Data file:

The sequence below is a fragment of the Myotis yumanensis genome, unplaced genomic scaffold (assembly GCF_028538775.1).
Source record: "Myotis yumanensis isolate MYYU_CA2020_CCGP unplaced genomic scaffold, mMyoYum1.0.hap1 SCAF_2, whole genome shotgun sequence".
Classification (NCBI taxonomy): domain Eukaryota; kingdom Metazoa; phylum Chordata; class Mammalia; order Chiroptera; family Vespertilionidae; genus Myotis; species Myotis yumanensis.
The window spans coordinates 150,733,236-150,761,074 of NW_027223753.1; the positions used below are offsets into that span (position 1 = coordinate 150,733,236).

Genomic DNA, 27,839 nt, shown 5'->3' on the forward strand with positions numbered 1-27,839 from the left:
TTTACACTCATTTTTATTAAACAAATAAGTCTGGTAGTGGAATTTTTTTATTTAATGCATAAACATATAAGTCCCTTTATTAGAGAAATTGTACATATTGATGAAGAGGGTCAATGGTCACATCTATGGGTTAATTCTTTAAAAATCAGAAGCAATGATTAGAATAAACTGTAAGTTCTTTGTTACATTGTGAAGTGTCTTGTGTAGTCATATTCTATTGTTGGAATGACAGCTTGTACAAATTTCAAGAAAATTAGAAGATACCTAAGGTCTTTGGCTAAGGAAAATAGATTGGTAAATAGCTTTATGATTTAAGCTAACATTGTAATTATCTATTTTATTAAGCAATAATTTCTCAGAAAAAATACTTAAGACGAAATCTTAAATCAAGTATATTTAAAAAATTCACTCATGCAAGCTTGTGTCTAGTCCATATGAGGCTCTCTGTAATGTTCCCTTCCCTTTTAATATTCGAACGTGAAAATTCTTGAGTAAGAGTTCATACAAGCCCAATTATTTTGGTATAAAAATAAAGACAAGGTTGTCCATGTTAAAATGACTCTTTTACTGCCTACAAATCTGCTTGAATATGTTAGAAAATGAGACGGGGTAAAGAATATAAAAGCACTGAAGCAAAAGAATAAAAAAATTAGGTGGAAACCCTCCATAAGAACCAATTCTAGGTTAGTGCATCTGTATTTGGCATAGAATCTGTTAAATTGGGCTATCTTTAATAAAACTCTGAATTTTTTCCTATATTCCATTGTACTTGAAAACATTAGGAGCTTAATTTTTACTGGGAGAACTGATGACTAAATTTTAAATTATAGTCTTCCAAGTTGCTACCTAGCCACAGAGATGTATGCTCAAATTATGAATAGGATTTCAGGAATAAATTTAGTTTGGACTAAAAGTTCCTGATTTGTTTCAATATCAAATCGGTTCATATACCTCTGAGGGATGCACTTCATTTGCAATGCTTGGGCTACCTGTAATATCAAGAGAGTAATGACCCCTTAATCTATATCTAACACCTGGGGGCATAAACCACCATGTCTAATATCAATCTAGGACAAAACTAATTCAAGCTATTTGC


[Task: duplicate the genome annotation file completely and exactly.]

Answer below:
The sequence below is a fragment of the Myotis yumanensis genome, unplaced genomic scaffold (assembly GCF_028538775.1).
Source record: "Myotis yumanensis isolate MYYU_CA2020_CCGP unplaced genomic scaffold, mMyoYum1.0.hap1 SCAF_2, whole genome shotgun sequence".
Classification (NCBI taxonomy): domain Eukaryota; kingdom Metazoa; phylum Chordata; class Mammalia; order Chiroptera; family Vespertilionidae; genus Myotis; species Myotis yumanensis.
The window spans coordinates 150,733,236-150,761,074 of NW_027223753.1; the positions used below are offsets into that span (position 1 = coordinate 150,733,236).

Genomic DNA, 27,839 nt, shown 5'->3' on the forward strand with positions numbered 1-27,839 from the left:
TTTACACTCATTTTTATTAAACAAATAAGTCTGGTAGTGGAATTTTTTTATTTAATGCATAAACATATAAGTCCCTTTATTAGAGAAATTGTACATATTGATGAAGAGGGTCAATGGTCACATCTATGGGTTAATTCTTTAAAAATCAGAAGCAATGATTAGAATAAACTGTAAGTTCTTTGTTACATTGTGAAGTGTCTTGTGTAGTCATATTCTATTGTTGGAATGACAGCTTGTACAAATTTCAAGAAAATTAGAAGATACCTAAGGTCTTTGGCTAAGGAAAATAGATTGGTAAATAGCTTTATGATTTAAGCTAACATTGTAATTATCTATTTTATTAAGCAATAATTTCTCAGAAAAAATACTTAAGACGAAATCTTAAATCAAGTATATTTAAAAAATTCACTCATGCAAGCTTGTGTCTAGTCCATATGAGGCTCTCTGTAATGTTCCCTTCCCTTTTAATATTCGAACGTGAAAATTCTTGAGTAAGAGTTCATACAAGCCCAATTATTTTGGTATAAAAATAAAGACAAGGTTGTCCATGTTAAAATGACTCTTTTACTGCCTACAAATCTGCTTGAATATGTTAGAAAATGAGACGGGGTAAAGAATATAAAAGCACTGAAGCAAAAGAATAAAAAAATTAGGTGGAAACCCTCCATAAGAACCAATTCTAGGTTAGTGCATCTGTATTTGGCATAGAATCTGTTAAATTGGGCTATCTTTAATAAAACTCTGAATTTTTTCCTATATTCCATTGTACTTGAAAACATTAGGAGCTTAATTTTTACTGGGAGAACTGATGACTAAATTTTAAATTATAGTCTTCCAAGTTGCTACCTAGCCACAGAGATGTATGCTCAAATTATGAATAGGATTTCAGGAATAAATTTAGTTTGGACTAAAAGTTCCTGATTTGTTTCAATATCAAATCGGTTCATATACCTCTGAGGGATGCACTTCATTTGCAATGCTTGGGCTACCTGTAATATCAAGAGAGTAATGACCCCTTAATCTATATCTAACACCTGGGGGCATAAACCACCATGTCTAATATCAATCTAGGACAAAACTAATTCAAGCTATTTGC